You’ll almost certainly know by now that US ‘axe-hero’ Joe Satriani is suing Coldplay for plagiarism. He claims that Coldplay’s ‘Viva La Vida’ (an EMI recording) stole from his 2004 track ‘If I Could Fly’ (a Sony recording). This was becoming a PR disaster for Coldplay and a couple of videos on YouTube comparing the two songs were each getting a couple of million views. In short the controversy was generating a lot of online buzz. Some commentators were advising that Coldplay should kick their PR machinery into action.
Well it looks like that advice has been heeded. As of today those videos on YouTube comparing the two songs (and other similar ones) have been removed, in their place is the following message
This video is no longer available due to a copyright claim by EMI Music
Because YouTube has licensing relationships with the labels it has to be sensitive and responsive to their requests. It looks like copyright infringement has been used here as a pretext for removing an awkward embarrassment. Indeed a quick search finds other non-official copies of ‘Viva La Vida’ available for viewing, some (such as this one) with nearly 1 million views i.e. videos that are infringing copyright on the same song but not including reference to the Satriani controversy. It’s somewhat ironic that copyright infringement has been used as the reason for pulling a video that discusses a copyright infringement controversy.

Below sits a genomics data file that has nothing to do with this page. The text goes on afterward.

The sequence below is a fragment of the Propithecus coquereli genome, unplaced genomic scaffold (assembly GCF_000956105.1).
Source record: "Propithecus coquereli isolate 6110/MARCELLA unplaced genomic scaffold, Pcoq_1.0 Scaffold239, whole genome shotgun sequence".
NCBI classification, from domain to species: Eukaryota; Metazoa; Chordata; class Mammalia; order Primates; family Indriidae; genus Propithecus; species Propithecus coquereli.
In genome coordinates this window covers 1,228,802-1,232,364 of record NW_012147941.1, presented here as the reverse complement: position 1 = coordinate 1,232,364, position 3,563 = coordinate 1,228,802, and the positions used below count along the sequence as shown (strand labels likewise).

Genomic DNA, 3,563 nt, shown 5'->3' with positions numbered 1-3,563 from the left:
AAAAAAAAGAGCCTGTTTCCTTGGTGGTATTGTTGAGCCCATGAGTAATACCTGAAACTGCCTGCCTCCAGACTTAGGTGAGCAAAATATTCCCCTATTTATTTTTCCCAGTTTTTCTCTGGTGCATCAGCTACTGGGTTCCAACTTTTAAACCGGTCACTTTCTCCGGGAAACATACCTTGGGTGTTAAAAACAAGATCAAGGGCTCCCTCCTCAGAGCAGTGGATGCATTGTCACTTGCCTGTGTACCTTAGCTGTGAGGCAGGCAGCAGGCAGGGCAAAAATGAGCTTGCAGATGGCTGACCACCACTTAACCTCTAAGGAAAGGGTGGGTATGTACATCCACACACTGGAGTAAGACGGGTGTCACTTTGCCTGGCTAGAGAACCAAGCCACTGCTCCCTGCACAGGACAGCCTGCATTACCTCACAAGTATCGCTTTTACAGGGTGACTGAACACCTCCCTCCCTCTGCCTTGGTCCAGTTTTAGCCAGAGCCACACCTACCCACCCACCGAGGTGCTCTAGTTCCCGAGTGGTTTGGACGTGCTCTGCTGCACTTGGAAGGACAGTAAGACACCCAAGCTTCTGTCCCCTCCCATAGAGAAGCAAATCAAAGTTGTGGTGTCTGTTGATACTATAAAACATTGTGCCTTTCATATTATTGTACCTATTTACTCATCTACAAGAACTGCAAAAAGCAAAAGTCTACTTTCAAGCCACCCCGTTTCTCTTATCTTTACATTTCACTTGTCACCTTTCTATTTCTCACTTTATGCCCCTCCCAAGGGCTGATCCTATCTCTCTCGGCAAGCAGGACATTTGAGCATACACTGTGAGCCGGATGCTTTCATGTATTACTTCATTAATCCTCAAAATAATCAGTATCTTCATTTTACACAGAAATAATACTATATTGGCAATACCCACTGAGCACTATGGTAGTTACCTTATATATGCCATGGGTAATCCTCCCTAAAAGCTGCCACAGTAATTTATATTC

But this isn’t the first time the ‘copyright claim’ has been used to cover up YouTube embarrassments. Back in July 2007 Beyonce Knowles took a dramatic tumble at a gig and mobile phone video footage spread like wild fire on YouTube. In a desperate bid to airbrush out history SonyBMG got all the offending videos pulled, under the cover of the same ‘copyright violation’ tactic EMI have used here. Similarly as now, plenty of other bootleg Beyonce live footage, some from the same gig, remained untouched.
What I said in my post at the time about Beyonce’s fall applies here also:
“What I find particularly interesting about this though is the fact that it is YouTube’s close ties with the record labels that has resulted in them filtering out the footage. To much of its audience this will feel like police-state style censorship and the curious will look elsewhere. Perhaps this an early sign that YouTube is becoming too closely aligned with ‘the establishment’ for ‘the kids’?”
And finally, if you want to judge on the Satriani / Coldplay controversy for yourself, here are YouTibe clips of both songs. For ‘If I Could Fly’ move in 50 seconds and you’ll hear the part in question.
What do you think?